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Stevia Rebaudiana is an herb in the Chrysanthemum family which grows wild as a small shrub in parts of Paraguay and Brazil. The glycosides in its leaves, including up to 10% Stevioside, account for its incredible sweetness, making it unique among the nearly 300 species of Stevia plants.
There are indications that Stevia (or Ca-he-he) has been used to sweeten a native beverage called mate since Pre-Columbian times. However, a Natural Scientist names Antonio Bertoni first recorded its usage by native tribes in 1887
Exact numbers are unavailable at this time, although it is generally recognised that Stevia is the new and exciting sweetener of the future and many manufacturers are looking at using it in their products as well as a substantial increase in consumer usage in recent years. However, as an indication, Japanese consumers used the equivalent of 700 metric tonnes of Stevia leaves in 1987 alone. This number does not include other major consuming countries such as Brazil and the whole of South America; South Korea, China and the whole of the Pacific Rim; as well as Europe, Australia and North America.
Mainly in Paraguay, Brazil, Japan and China. There are other growers scattered across the Pacific Rim. Stevia is also being cultivated in Southern Ontario and Mexico. Surprisingly, it has been successfully grown in California and the South of England as well.
Please see the enclosed document from the Global Stevia Institute here.
First, as a prepackaged replacement for sugar and artificial sweeteners. Second, it has been used in various food products, including the Japanese sugar-free versions of Wrigley's gums, Beatrice Foods yogurts and even diet Coke. It has also been used in Japanese style pickles, dried seafoods, fish meat products, vegetables and seafoods boiled down with soy sauce, confectioneries and a host of other products. In 2008, Food Standards Australia & New Zealand approved Stevia as a food ingredient (it was previously classified as a dietary supplement), and many food manufacturers are now using Stevia in a variety of foods and dietary drinks.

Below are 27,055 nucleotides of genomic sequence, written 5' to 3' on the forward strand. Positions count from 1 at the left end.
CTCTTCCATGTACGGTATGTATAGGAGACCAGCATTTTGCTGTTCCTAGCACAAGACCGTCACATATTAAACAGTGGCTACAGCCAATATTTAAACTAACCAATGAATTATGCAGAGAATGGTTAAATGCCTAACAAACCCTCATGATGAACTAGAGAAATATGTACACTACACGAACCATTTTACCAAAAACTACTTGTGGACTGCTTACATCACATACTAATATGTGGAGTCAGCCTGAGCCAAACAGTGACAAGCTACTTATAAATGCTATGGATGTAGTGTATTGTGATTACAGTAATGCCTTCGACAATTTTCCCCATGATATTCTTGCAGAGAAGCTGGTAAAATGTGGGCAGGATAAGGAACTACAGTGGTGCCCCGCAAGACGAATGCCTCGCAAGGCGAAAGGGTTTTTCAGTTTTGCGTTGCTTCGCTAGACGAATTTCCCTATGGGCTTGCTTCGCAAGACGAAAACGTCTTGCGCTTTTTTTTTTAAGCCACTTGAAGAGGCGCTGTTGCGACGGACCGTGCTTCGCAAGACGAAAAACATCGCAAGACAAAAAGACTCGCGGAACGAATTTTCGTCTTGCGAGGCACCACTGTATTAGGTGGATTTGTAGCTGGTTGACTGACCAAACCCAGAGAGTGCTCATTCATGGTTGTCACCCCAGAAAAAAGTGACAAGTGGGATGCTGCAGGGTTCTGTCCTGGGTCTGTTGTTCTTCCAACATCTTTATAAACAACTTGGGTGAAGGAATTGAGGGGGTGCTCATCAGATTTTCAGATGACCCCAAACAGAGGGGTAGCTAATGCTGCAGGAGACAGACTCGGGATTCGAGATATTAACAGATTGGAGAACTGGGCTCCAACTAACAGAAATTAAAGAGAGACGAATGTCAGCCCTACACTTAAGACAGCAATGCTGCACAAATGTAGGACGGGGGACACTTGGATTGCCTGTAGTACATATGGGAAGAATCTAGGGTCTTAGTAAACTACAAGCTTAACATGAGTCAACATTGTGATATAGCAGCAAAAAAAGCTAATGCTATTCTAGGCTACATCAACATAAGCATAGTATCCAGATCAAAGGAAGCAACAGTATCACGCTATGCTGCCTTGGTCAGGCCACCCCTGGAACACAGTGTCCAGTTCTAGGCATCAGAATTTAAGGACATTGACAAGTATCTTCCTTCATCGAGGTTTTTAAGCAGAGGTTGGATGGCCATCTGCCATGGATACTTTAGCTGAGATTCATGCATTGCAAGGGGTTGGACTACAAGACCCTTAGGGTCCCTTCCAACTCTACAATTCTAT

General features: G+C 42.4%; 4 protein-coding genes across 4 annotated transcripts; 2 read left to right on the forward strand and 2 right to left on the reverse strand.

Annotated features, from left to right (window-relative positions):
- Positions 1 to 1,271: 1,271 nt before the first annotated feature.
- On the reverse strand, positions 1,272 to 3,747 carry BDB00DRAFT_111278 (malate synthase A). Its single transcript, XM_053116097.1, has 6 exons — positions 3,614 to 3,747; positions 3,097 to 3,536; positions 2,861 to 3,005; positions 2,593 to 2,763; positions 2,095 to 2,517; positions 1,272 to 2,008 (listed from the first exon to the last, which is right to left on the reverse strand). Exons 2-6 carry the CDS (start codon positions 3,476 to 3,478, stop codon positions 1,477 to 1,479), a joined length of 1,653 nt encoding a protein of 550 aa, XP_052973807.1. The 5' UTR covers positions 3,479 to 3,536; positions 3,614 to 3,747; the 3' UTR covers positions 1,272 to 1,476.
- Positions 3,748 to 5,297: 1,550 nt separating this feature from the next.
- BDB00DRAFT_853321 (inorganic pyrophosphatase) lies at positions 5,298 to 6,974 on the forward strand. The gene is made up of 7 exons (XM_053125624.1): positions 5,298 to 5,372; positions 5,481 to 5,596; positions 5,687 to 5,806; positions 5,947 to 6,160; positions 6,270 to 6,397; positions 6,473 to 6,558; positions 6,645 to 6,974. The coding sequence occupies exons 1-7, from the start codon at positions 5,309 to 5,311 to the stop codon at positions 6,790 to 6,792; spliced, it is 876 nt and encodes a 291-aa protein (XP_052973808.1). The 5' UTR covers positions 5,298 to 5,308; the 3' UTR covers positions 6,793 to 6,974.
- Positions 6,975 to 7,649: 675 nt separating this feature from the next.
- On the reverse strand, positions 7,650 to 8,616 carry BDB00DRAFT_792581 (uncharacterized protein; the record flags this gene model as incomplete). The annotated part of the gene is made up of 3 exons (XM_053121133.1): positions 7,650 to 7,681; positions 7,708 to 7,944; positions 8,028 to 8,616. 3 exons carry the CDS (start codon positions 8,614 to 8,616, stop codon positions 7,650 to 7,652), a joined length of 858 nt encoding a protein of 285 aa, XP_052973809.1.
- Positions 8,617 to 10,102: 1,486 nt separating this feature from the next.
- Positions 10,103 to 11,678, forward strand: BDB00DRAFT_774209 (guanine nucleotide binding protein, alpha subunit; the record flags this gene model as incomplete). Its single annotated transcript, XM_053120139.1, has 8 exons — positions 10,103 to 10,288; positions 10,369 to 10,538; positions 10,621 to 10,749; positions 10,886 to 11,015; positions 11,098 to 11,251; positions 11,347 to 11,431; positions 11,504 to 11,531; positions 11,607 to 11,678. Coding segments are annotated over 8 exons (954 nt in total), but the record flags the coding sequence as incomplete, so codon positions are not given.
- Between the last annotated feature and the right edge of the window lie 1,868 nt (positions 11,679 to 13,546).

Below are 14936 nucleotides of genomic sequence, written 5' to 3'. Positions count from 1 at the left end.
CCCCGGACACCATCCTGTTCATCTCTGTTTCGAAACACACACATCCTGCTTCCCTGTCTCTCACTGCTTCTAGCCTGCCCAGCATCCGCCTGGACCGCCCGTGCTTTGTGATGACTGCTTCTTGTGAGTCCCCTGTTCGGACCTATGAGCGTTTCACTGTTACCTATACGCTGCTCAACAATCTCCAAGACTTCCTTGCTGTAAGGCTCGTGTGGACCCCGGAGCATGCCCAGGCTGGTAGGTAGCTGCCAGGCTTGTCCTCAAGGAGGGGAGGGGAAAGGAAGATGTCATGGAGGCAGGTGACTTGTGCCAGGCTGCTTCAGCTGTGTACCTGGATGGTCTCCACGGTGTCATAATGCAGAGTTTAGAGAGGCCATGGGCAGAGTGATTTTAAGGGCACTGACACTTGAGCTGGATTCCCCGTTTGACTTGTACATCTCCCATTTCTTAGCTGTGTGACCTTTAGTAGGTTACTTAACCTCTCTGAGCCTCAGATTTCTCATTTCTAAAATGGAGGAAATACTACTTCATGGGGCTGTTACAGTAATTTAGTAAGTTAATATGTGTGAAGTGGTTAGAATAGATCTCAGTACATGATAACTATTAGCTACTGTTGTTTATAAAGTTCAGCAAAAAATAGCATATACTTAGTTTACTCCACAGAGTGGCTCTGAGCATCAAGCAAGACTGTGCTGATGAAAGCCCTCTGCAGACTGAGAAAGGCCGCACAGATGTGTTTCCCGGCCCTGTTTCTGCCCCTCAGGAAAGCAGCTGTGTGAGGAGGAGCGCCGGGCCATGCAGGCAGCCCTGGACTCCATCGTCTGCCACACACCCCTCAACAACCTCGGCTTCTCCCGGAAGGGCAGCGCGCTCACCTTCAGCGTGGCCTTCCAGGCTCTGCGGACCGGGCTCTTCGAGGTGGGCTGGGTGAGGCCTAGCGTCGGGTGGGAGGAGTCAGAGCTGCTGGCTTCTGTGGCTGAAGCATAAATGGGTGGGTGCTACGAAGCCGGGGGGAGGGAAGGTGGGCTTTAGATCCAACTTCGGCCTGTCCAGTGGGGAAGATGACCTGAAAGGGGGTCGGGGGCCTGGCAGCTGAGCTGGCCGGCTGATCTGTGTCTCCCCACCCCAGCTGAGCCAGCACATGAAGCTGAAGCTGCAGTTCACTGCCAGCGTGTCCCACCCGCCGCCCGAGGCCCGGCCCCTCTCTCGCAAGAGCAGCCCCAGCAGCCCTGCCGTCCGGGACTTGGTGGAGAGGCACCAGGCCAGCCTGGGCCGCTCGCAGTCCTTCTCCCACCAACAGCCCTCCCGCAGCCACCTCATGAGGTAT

In general, Stevia is an all-natural herbal product with centuries of safe usage by native Indians in Paraguay. It has been thoroughly tested in dozens of tests around the world and found to be completely non-toxic. It has also been consumed safely in massive quantities (Thousands of tonnes annually) for the past twenty years.The approval by FSANZ was based on an extensive analysis of the safety of the product.
Yes. Refined sugar is virtually devoid of nutritional benefits and, at best, represents empty calories in the diet. At worst, it has been implicated in numerous degenerative diseases. Stevia is much sweeter than sugar and has none of sugar's unhealthy drawbacks.
The crude Stevia leaves and herbal powder (green) are 10-15 times sweeter than table sugar. The refined extracts of Stevia called steviosides (a white powder, 85-95% Steviosides) aree 200-300 times sweeter than table sugar. Experience is that the herbal powder is very sweet while the refined extract is incredibly sweet and needs to be diluted to be properly used. Both products have a slight bitter aftertaste, also characteristic of licorice, unless they are modified with an excipient (such as Erythritol in Naturally Sweet Stevia).
Virtually none. Stevia in its raw form is 0 calories but the added excipients (for improved taste) add some very small amounts (the Naturally Sweet Stevia is 0.2 cals).
Not at all. In fact, according to some research, it may actually lower blood sugar levels. However, this research has yet to be confirmed and contradictory results make any conclusions premature.
Diabetes is a medical condition which should be monitored and treated by a qualified physician or health care practitioner. However, Stevia can be a part of a healthy diet for anyone with blood sugar problems since it does not raise blood sugar levels. If in doubt, ask your doctor. However, if they do say no, ask them politely for the current research to support their opinion.
Stevia does not taste exactly like sugar but, like everything else, it takes time to adjust our senses to new things. If you try it a few times you will notice that your taste buds become accustomed to the new taste (Psychologists say it takes 21 days to completely adjust to new conditions, regardless of the type), so stick with it as it will be worth it!